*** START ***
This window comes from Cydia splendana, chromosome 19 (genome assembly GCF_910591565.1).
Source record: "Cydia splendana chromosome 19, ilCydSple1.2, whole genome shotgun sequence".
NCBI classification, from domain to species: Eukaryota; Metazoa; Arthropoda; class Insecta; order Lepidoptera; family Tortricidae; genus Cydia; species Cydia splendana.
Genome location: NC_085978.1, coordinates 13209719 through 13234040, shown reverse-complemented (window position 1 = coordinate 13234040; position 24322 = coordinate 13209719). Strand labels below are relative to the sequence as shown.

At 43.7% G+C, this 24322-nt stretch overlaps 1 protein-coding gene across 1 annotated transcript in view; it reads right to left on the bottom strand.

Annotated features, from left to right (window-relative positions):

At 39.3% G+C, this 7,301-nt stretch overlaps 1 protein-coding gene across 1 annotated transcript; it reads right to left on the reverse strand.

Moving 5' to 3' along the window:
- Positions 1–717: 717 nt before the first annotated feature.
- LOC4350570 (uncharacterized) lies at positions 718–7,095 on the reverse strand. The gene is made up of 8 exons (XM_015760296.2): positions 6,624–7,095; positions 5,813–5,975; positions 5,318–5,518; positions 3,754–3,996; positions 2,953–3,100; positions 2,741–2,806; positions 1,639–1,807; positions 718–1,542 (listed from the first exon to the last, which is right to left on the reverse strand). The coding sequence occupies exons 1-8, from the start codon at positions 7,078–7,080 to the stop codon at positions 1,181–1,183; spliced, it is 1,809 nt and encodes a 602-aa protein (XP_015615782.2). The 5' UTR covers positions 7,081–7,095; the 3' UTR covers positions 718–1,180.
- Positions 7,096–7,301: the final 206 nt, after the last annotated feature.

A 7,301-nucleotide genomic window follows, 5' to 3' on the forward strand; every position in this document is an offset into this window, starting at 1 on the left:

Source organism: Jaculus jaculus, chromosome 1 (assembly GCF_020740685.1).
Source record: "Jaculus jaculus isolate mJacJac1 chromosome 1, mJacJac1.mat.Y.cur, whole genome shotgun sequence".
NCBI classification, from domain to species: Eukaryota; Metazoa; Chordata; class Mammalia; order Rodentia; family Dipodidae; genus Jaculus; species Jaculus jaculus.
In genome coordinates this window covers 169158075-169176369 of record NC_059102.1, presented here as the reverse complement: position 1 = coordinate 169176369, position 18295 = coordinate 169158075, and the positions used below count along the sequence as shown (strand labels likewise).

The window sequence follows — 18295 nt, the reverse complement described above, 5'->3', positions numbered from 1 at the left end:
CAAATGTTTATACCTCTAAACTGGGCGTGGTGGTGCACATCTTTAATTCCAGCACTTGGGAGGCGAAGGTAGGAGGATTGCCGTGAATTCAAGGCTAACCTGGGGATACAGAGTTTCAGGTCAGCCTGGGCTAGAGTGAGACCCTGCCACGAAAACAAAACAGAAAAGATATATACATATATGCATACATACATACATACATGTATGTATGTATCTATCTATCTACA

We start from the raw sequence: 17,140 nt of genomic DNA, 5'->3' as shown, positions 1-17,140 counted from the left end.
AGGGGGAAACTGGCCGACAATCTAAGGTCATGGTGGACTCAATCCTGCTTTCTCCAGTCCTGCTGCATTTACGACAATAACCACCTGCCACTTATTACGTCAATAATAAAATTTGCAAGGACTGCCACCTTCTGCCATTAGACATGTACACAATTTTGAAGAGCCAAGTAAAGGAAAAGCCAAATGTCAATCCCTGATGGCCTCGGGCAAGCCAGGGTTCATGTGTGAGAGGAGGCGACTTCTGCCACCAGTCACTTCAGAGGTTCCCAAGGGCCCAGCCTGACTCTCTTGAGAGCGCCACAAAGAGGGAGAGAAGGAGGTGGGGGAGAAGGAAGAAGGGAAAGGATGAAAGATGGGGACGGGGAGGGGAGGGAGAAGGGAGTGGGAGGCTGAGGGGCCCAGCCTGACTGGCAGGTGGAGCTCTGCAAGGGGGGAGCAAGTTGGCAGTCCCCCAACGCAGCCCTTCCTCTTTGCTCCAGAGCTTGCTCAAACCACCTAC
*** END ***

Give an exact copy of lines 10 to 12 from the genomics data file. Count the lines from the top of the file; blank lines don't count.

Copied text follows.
- LOC4350570 (uncharacterized) lies at positions 718–7,095 on the reverse strand. The gene is made up of 8 exons (XM_015760296.2): positions 6,624–7,095; positions 5,813–5,975; positions 5,318–5,518; positions 3,754–3,996; positions 2,953–3,100; positions 2,741–2,806; positions 1,639–1,807; positions 718–1,542 (listed from the first exon to the last, which is right to left on the reverse strand). The coding sequence occupies exons 1-8, from the start codon at positions 7,078–7,080 to the stop codon at positions 1,181–1,183; spliced, it is 1,809 nt and encodes a 602-aa protein (XP_015615782.2). The 5' UTR covers positions 7,081–7,095; the 3' UTR covers positions 718–1,180.
- Positions 7,096–7,301: the final 206 nt, after the last annotated feature.

A 7,301-nucleotide genomic window follows, 5' to 3' on the forward strand; every position in this document is an offset into this window, starting at 1 on the left: